Apply our configuration. Note that nothing should actually change since Terraform already created all desired resources on last apply, but we should see the public IP of our instance printed to the console:

$ terraform apply
...
Apply complete! Resources: 0 added, 0 changed, 0 destroyed.

Outputs:

ec2_basic_public_ip = "18.206.126.92"
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In my case, the public IP of my instance is 18.206.126.92 according to Terraform. Yours is likely different.

Now SSH to your instance, replacing 18.206.126.92 with the public IP of your instance:

$ ssh ubuntu@18.206.126.92
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Congratulations! You've provisioned an EC2 instance plus associated resources declaratively with Terraform, and connected to it successfully.

To clean up, simply run terraform destroy and enter yes when prompted, which is the inverse of apply and deletes all resources defined in the current directory*:

$ terraform destroy
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* Not quite. The default VPC cannot be deleted so it is not deleted. Instead, Terraform stops managing it on your behalf.

Contrast this approach to AWS CLI where you have to remember what resources you created and delete them one by one. When the number of resources is large, it can be easy to forget to delete something which could incur additional unexpected costs in the long run.

Now, you should understand why a declarative approach is favorable for managing infrastructure. It is these powerful automated tools that enables the practice of DevOps, where everything happens at a rapid pace.

Automatically customize EC2 instance with Terraform by running a script on first boot

Reference: Run commands on your Linux instance at launch

While being able to provision a fresh EC2 instance declaratively with Terraform is useful in its own right, oftentimes we might want to perform additional setup on the EC2 instance once it is created, and it might be cumbersome to do it manually especially if the setup is complex, e.g. we might want to set up a full-fledged LAMP stack on the EC2 instance in a uniform manner.

Fortunately, we can combine Terraform with Amazon EC2 user data to achieve automated setup of our newly created EC2 instance.

Assuming you're still in the ec2-basic directory, first move up to the parent directory:

$ cd ..
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Then make a copy of this directory as ec2-website. We'll see how to specify user data in Terraform to instruct it to automatically execute a bash script on the newly created EC2 instance on first boot, which will install an HTTPS web server:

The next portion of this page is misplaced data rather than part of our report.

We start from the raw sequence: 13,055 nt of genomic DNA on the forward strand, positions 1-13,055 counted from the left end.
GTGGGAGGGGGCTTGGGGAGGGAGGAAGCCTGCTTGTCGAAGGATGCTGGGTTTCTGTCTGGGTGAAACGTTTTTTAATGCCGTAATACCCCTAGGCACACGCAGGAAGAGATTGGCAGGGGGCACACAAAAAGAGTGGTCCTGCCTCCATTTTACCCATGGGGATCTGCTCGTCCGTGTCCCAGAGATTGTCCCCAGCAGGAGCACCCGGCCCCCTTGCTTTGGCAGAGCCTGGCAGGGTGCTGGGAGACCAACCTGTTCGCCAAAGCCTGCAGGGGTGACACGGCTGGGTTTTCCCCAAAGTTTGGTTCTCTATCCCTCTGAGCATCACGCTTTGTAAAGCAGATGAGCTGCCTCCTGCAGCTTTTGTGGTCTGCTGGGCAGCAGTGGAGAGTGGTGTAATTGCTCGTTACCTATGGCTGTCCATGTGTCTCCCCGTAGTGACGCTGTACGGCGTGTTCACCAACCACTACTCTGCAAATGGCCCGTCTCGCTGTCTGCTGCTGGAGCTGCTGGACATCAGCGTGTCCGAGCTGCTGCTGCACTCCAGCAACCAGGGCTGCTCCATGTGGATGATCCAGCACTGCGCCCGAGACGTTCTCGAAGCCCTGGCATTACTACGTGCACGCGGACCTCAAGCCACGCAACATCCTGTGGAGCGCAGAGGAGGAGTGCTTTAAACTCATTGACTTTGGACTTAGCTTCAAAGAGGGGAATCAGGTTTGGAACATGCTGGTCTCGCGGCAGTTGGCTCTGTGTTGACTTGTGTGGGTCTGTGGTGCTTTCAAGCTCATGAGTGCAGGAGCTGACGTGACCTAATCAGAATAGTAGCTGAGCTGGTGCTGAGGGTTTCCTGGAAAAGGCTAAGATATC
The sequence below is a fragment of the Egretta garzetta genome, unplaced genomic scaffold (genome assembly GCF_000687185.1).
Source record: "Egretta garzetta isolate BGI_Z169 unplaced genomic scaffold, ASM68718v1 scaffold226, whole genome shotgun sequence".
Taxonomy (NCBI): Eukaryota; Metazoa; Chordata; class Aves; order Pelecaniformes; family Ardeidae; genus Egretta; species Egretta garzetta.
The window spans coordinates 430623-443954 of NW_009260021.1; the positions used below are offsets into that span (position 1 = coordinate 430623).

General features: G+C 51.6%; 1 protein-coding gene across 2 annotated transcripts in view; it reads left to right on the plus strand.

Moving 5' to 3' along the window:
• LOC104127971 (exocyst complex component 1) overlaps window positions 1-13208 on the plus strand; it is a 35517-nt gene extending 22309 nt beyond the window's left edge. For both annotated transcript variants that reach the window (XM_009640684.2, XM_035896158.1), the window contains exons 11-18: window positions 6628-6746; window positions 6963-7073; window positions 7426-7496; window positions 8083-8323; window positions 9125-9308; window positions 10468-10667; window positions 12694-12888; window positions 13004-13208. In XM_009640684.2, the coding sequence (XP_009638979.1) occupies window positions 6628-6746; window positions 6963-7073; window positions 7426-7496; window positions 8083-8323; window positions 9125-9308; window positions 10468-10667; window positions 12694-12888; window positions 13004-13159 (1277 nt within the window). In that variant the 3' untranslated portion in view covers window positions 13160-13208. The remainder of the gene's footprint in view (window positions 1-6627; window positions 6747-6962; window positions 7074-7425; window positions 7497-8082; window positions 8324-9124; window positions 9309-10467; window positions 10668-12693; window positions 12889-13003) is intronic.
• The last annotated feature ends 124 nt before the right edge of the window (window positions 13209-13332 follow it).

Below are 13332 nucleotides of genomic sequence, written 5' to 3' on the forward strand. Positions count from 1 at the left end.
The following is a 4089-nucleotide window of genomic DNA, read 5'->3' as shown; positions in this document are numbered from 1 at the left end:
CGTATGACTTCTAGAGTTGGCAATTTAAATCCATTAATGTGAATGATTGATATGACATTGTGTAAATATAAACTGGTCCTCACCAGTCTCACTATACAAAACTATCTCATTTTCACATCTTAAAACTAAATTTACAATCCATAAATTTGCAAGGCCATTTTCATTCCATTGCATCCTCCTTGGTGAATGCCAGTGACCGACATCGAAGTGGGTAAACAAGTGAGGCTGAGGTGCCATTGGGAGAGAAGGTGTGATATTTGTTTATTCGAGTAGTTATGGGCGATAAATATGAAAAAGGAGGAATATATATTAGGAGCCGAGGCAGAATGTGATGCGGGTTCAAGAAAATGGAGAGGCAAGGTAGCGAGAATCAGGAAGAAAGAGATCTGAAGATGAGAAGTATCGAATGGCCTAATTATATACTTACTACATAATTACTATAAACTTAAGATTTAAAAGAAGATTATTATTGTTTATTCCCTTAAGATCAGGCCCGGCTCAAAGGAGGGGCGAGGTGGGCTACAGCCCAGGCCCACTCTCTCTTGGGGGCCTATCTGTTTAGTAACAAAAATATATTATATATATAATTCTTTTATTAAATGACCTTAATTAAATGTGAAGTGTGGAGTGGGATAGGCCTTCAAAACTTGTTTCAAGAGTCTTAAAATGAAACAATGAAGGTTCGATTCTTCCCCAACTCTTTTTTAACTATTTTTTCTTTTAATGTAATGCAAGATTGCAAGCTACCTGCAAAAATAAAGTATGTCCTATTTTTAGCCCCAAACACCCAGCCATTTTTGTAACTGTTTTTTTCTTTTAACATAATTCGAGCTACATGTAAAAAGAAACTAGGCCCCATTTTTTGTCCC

$ cp -r ec2-basic ec2-website
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Enter the ec2-website directory:

$ cd ec2-website
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Now modify two files:

  • security-group.tf: we'll add an inbound rule to allow HTTPS traffic from anywhere
  • instance.tf: we'll add a bash script to be executed on first boot as user data

security-group.tf:

resource "aws_security_group" "ec2_basic" {
  name        = "ec2_basic"
  description = "Security group for basic EC2 instance"
  vpc_id      = aws_default_vpc.default.id

  ingress {
    description      = "SSH from anywhere"
    from_port        = 22
    to_port          = 22
    protocol         = "tcp"
    cidr_blocks      = ["0.0.0.0/0"]
  }

  ingress {
    description = "HTTPS from anywhere"
    from_port = 443
    to_port = 443
    protocol = "tcp"
    cidr_blocks = ["0.0.0.0/0"]
  }

  egress {
    from_port        = 0
    to_port          = 0
    protocol         = "-1"
    cidr_blocks      = ["0.0.0.0/0"]
    ipv6_cidr_blocks = ["::/0"]
  }
}
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instance.tf:

resource "aws_instance" "ec2_basic" {
  ami = "ami-00056a28d6c5e916b"
  instance_type = "t2.micro"
  vpc_security_group_ids = [aws_security_group.ec2_basic.id]
  key_name = aws_key_pair.macbook_air_ubuntu.key_name
  user_data = <<EOT
#!/bin/bash

apt-get update
apt-get install -y software-properties-common
yes "" | add-apt-repository ppa:donaldsebleung/misc
apt-get update
apt-get install -y donaldsebleung-com
yes "" | openssl req -x509 -newkey rsa:4096 -keyout key.pem -out cert.pem -sha256 -days 365 -nodes
mv key.pem /etc/donaldsebleung-com
mv cert.pem /etc/donaldsebleung-com